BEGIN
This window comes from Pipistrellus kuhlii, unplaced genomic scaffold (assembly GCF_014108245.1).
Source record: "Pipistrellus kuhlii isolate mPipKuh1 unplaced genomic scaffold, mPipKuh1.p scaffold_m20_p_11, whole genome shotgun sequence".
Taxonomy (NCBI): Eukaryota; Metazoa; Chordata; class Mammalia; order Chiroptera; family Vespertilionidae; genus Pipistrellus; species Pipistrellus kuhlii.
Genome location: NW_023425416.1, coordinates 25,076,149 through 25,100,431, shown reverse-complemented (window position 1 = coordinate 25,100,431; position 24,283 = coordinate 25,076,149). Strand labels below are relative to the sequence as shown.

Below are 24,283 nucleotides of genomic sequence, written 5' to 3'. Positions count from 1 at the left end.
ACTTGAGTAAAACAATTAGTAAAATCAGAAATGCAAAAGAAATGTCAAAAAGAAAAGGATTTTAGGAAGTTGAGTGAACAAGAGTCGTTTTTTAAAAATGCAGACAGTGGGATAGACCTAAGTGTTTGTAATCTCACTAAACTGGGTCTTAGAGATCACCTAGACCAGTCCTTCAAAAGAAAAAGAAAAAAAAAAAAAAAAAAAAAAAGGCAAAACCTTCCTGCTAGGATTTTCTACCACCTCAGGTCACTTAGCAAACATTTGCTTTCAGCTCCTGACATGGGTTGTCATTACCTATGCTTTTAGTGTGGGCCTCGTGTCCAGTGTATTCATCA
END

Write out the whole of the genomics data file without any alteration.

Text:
This window comes from Pipistrellus kuhlii, unplaced genomic scaffold (assembly GCF_014108245.1).
Source record: "Pipistrellus kuhlii isolate mPipKuh1 unplaced genomic scaffold, mPipKuh1.p scaffold_m20_p_11, whole genome shotgun sequence".
Taxonomy (NCBI): Eukaryota; Metazoa; Chordata; class Mammalia; order Chiroptera; family Vespertilionidae; genus Pipistrellus; species Pipistrellus kuhlii.
Genome location: NW_023425416.1, coordinates 25,076,149 through 25,100,431, shown reverse-complemented (window position 1 = coordinate 25,100,431; position 24,283 = coordinate 25,076,149). Strand labels below are relative to the sequence as shown.

Below are 24,283 nucleotides of genomic sequence, written 5' to 3'. Positions count from 1 at the left end.
ACTTGAGTAAAACAATTAGTAAAATCAGAAATGCAAAAGAAATGTCAAAAAGAAAAGGATTTTAGGAAGTTGAGTGAACAAGAGTCGTTTTTTAAAAATGCAGACAGTGGGATAGACCTAAGTGTTTGTAATCTCACTAAACTGGGTCTTAGAGATCACCTAGACCAGTCCTTCAAAAGAAAAAGAAAAAAAAAAAAAAAAAAAAAAAGGCAAAACCTTCCTGCTAGGATTTTCTACCACCTCAGGTCACTTAGCAAACATTTGCTTTCAGCTCCTGACATGGGTTGTCATTACCTATGCTTTTAGTGTGGGCCTCGTGTCCAGTGTATTCATCA